The test found a grape-sized mass on Hipsher’s left kidney, in the same location where the atrophy had been noted 13 months earlier. The urologist, who referred Hipsher to a surgical oncologist in Boise, told her the 2.5-centimeter tumor might be benign.

Hipsher was certain it was not. The surgical oncologist agreed and told her it was probably malignant.

A week before Christmas, the surgeon removed the portion of Hipsher’s left kidney that contained the tumor, which he characterized as unlike anything he had seen.

Because of its unusual nature, pa­thol­ogy samples were sent to the Johns Hopkins Medical Laboratory in Baltimore for analysis.

A few weeks later, in early January 2018, Archie gave Hipsher the devastating news. She had a rare — and highly aggressive — disease called sarcomatoid renal cell carcinoma.

Sarcomatoid cancer, which typically strikes men over age 60, is characterized by poorly differentiated cells resembling a sarcoma, cancer that develops in tissue such as blood vessels or in bones. The percentage of differentiation reflects the tumor’s aggressiveness: the higher the percentage, the more aggressive the tumor.

Hipsher’s tumor was 100% sarcomatoid. The average length of survival for sarcomatoid kidney cancer is about eight months.

Pathologists were unable to determine whether the cancer had originated in Hipsher’s kidney or in her bladder or ureter, the tube that carries urine from the kidney to the bladder.

Hipsher was devastated — but not surprised.

“I’d known it was cancer deep down in my bones for a while,” she said. “I’m not sure how to explain it.” One of her aunts had been diagnosed with a rare sarcoma at age 53. Another died a month after being diagnosed with colon cancer.

Archie said that doctors went back and examined Hipsher’s 2016 CT scan to see whether the tumor had been missed; he said no sign was found. “I think maybe the imaging was done at such an early stage that you can’t even see it,” he said.

Hipsher regrets she didn’t push for a second CT scan sooner.

“What I definitely wish I had done was bring in pictures or a sample of bloody urine early on,” she said. “Somehow I think doctors believe patients when there is something visible or tangible, rather than just our words.”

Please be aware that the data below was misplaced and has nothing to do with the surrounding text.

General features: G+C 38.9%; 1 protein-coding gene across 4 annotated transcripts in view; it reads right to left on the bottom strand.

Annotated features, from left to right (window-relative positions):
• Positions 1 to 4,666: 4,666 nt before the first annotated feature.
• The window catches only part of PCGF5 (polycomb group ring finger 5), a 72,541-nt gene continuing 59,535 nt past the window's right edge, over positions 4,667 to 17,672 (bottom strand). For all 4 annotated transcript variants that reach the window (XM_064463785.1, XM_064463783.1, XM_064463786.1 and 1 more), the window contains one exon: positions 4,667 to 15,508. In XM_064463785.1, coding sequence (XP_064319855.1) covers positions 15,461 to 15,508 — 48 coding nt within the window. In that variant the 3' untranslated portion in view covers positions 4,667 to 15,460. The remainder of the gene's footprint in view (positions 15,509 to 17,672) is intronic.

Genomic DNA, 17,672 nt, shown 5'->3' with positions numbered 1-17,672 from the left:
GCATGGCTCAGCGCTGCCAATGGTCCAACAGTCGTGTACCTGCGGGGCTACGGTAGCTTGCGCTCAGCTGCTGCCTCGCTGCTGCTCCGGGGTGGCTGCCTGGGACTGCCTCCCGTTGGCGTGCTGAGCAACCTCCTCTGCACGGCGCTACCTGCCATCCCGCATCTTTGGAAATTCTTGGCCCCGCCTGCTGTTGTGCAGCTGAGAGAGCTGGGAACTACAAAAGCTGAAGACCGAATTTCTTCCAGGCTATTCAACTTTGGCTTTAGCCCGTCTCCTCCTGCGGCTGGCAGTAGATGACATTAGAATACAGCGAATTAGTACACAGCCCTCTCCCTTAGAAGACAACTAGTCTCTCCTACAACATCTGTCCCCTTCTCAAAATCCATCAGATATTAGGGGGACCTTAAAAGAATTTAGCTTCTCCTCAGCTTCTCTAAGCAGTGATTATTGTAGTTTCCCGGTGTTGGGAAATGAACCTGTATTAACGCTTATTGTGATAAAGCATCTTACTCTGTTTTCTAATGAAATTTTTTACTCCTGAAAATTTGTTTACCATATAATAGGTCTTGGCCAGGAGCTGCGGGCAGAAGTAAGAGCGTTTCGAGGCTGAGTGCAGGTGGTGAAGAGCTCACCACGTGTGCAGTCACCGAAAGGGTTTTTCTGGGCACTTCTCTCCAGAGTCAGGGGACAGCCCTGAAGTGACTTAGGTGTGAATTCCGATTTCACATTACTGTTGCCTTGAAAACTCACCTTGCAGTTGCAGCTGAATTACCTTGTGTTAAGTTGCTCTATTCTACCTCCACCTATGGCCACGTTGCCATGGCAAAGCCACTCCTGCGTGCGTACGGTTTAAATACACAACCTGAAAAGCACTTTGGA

CT scans performed three and six months after surgery, while Hipsher was undergoing complex tests for genetic mutations that could guide future treatment, were clean. And her lab tests were normal.

Because her cancer is rare, Archie suggested that Hipsher seek a consultation at the MD Anderson Cancer Center in Houston and helped arrange a visit.

In August 2018, Hipsher and her husband, Mike, flew to Texas. She had received the standard first-line treatment — surgery — but the Houston oncologist told her that too much time had elapsed for chemotherapy or immunotherapy, sometimes used after surgery to prevent a recurrence.

“At this time we believe the risks of treatment outweigh the potential benefits,” one oncologist wrote.

MD Anderson specialists recommended that Hipsher undergo active surveillance, which includes CT scans and lab tests every three months.

Hipsher opted to continue treatment in Houston. So far, the news has been good: She remains cancer-free. Her next visit is scheduled for mid-August.

The couple live frugally and have what Hipsher characterizes as excellent health insurance. She is “stunningly grateful” to be able to afford the cost of travel and unreimbursed medical expenses, which last year totaled $21,000. “I really feel for the people for whom such a thing isn’t even an option,” she said.

Although she is still coming to terms with what has happened, Hipsher said she has largely succeeded in moving beyond the dismal statistics and feels generally optimistic.

With the help of a therapist, Hipsher said she has found “a metaphor to live by: Live life like a river trip. You pack and plan and prepare the best you can. And even though you don’t know everything that will happen downstream, you launch.”